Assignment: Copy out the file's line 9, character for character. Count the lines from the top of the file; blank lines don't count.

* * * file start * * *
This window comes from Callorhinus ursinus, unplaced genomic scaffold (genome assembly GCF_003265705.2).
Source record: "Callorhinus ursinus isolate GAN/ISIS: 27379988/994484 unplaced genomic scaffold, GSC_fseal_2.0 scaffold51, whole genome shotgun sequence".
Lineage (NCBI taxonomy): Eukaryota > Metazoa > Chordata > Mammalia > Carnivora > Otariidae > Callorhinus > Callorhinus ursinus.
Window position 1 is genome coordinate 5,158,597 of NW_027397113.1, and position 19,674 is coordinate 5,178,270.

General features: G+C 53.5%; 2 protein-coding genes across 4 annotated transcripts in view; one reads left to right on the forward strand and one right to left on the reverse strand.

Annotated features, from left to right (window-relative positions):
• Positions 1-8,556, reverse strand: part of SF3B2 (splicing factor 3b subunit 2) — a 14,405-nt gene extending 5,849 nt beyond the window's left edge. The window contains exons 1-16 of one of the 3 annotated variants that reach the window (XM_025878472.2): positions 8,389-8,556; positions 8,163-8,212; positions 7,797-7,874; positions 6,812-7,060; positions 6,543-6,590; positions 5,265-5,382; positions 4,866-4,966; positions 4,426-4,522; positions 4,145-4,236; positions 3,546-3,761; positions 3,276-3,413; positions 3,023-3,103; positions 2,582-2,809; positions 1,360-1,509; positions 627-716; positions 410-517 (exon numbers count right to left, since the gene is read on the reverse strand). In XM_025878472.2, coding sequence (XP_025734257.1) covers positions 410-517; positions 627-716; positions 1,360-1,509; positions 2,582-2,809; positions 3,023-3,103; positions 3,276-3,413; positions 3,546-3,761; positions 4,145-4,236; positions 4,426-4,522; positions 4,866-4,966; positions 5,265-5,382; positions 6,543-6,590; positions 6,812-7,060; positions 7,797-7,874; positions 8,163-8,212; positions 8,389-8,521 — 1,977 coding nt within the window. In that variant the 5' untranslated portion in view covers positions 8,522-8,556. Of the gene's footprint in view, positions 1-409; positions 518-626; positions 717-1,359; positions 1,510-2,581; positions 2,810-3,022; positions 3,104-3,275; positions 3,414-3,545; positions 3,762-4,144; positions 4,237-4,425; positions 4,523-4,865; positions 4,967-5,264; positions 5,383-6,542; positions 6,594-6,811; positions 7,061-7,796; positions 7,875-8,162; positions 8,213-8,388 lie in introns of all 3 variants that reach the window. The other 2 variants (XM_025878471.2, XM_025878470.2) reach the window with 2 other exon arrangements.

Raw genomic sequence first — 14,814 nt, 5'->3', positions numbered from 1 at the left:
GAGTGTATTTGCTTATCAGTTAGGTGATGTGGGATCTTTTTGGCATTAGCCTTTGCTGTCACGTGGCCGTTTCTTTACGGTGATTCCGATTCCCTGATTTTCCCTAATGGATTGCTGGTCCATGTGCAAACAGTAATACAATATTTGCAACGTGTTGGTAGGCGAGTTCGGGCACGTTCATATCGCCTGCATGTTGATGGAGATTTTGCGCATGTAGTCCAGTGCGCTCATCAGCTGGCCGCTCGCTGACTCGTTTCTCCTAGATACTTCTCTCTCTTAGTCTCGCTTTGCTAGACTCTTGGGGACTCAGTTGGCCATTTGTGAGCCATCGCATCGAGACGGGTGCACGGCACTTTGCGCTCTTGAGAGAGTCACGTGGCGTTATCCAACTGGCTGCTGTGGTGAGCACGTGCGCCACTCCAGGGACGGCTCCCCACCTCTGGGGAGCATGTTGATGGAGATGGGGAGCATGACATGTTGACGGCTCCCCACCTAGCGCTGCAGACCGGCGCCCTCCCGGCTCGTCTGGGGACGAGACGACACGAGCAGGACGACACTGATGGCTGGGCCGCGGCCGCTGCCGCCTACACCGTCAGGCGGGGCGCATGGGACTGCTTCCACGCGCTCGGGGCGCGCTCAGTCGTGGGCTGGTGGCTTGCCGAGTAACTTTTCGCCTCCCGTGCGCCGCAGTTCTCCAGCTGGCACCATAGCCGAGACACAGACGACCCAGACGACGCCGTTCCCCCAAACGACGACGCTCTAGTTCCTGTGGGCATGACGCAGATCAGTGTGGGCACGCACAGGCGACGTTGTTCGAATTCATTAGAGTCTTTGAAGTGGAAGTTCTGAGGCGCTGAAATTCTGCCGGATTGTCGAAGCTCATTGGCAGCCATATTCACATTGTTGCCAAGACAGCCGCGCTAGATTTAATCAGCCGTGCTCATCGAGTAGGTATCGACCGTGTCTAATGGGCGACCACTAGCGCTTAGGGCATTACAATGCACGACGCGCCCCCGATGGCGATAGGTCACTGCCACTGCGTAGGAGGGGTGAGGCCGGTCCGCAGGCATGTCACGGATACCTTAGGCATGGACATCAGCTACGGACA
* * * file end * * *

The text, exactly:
GAGTGTATTTGCTTATCAGTTAGGTGATGTGGGATCTTTTTGGCATTAGCCTTTGCTGTCACGTGGCCGTTTCTTTACGGTGATTCCGATTCCCTGATTTTCCCTAATGGATTGCTGGTCCATGTGCAAACAGTAATACAATATTTGCAACGTGTTGGTAGGCGAGTTCGGGCACGTTCATATCGCCTGCATGTTGATGGAGATTTTGCGCATGTAGTCCAGTGCGCTCATCAGCTGGCCGCTCGCTGACTCGTTTCTCCTAGATACTTCTCTCTCTTAGTCTCGCTTTGCTAGACTCTTGGGGACTCAGTTGGCCATTTGTGAGCCATCGCATCGAGACGGGTGCACGGCACTTTGCGCTCTTGAGAGAGTCACGTGGCGTTATCCAACTGGCTGCTGTGGTGAGCACGTGCGCCACTCCAGGGACGGCTCCCCACCTCTGGGGAGCATGTTGATGGAGATGGGGAGCATGACATGTTGACGGCTCCCCACCTAGCGCTGCAGACCGGCGCCCTCCCGGCTCGTCTGGGGACGAGACGACACGAGCAGGACGACACTGATGGCTGGGCCGCGGCCGCTGCCGCCTACACCGTCAGGCGGGGCGCATGGGACTGCTTCCACGCGCTCGGGGCGCGCTCAGTCGTGGGCTGGTGGCTTGCCGAGTAACTTTTCGCCTCCCGTGCGCCGCAGTTCTCCAGCTGGCACCATAGCCGAGACACAGACGACCCAGACGACGCCGTTCCCCCAAACGACGACGCTCTAGTTCCTGTGGGCATGACGCAGATCAGTGTGGGCACGCACAGGCGACGTTGTTCGAATTCATTAGAGTCTTTGAAGTGGAAGTTCTGAGGCGCTGAAATTCTGCCGGATTGTCGAAGCTCATTGGCAGCCATATTCACATTGTTGCCAAGACAGCCGCGCTAGATTTAATCAGCCGTGCTCATCGAGTAGGTATCGACCGTGTCTAATGGGCGACCACTAGCGCTTAGGGCATTACAATGCACGACGCGCCCCCGATGGCGATAGGTCACTGCCACTGCGTAGGAGGGGTGAGGCCGGTCCGCAGGCATGTCACGGATACCTTAGGCATGGACATCAGCTACGGACA